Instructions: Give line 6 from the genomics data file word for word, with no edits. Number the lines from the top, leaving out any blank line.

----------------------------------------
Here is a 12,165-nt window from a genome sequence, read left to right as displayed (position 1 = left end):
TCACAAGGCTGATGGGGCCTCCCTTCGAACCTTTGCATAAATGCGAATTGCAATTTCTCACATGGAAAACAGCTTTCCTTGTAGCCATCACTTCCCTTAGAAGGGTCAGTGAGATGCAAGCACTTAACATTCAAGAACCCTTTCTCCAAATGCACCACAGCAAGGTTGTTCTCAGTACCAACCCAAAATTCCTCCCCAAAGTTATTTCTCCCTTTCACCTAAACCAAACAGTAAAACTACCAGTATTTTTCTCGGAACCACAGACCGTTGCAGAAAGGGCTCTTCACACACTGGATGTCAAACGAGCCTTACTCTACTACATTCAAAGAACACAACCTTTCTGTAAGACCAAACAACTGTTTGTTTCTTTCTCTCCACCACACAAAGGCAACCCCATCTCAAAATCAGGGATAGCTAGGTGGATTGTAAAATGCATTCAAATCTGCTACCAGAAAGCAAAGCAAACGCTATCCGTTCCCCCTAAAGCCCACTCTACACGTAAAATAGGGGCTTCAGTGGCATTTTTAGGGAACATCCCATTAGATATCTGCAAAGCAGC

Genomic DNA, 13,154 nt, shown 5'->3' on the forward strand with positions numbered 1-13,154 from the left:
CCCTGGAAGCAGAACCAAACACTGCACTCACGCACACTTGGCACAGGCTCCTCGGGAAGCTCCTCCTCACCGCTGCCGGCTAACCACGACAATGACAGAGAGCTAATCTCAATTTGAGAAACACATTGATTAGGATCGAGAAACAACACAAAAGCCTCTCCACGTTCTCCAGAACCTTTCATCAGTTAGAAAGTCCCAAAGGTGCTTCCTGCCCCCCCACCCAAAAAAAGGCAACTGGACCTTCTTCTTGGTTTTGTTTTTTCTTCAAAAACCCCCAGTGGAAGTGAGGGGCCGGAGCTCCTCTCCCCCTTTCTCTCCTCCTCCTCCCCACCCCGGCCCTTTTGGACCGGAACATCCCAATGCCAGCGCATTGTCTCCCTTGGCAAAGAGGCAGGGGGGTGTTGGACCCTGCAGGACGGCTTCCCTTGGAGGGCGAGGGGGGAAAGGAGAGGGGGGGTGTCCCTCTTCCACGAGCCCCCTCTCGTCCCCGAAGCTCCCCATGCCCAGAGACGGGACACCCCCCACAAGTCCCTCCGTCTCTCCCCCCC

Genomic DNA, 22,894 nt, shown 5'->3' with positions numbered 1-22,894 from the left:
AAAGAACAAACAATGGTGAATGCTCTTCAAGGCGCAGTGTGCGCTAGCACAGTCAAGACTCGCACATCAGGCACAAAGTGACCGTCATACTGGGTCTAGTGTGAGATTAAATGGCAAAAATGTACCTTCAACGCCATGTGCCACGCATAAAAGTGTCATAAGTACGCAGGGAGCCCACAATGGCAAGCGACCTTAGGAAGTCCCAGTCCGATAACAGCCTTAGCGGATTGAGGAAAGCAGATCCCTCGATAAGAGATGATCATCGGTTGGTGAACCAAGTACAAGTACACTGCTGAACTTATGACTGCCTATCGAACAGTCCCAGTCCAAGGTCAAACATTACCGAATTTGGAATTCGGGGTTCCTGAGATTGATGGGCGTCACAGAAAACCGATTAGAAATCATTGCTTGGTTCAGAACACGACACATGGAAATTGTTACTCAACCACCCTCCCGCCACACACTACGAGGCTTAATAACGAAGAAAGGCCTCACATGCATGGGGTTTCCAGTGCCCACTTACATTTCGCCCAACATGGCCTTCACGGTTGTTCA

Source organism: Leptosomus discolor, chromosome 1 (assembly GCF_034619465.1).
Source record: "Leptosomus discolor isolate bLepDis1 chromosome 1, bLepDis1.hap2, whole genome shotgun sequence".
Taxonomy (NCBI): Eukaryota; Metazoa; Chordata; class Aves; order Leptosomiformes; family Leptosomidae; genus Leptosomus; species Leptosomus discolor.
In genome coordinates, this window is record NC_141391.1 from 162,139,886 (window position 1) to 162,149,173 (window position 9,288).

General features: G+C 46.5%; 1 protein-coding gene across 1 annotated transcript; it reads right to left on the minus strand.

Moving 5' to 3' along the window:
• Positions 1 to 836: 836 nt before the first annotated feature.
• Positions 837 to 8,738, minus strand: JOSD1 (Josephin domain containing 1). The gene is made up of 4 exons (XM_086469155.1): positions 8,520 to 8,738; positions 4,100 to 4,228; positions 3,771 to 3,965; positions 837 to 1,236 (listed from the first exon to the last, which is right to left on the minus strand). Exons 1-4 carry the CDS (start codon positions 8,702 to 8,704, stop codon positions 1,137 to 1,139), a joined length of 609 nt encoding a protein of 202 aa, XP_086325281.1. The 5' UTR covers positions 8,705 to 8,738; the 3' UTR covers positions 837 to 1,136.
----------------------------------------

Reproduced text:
AAAGAACAAACAATGGTGAATGCTCTTCAAGGCGCAGTGTGCGCTAGCACAGTCAAGACTCGCACATCAGGCACAAAGTGACCGTCATACTGGGTCTAGTGTGAGATTAAATGGCAAAAATGTACCTTCAACGCCATGTGCCACGCATAAAAGTGTCATAAGTACGCAGGGAGCCCACAATGGCAAGCGACCTTAGGAAGTCCCAGTCCGATAACAGCCTTAGCGGATTGAGGAAAGCAGATCCCTCGATAAGAGATGATCATCGGTTGGTGAACCAAGTACAAGTACACTGCTGAACTTATGACTGCCTATCGAACAGTCCCAGTCCAAGGTCAAACATTACCGAATTTGGAATTCGGGGTTCCTGAGATTGATGGGCGTCACAGAAAACCGATTAGAAATCATTGCTTGGTTCAGAACACGACACATGGAAATTGTTACTCAACCACCCTCCCGCCACACACTACGAGGCTTAATAACGAAGAAAGGCCTCACATGCATGGGGTTTCCAGTGCCCACTTACATTTCGCCCAACATGGCCTTCACGGTTGTTCA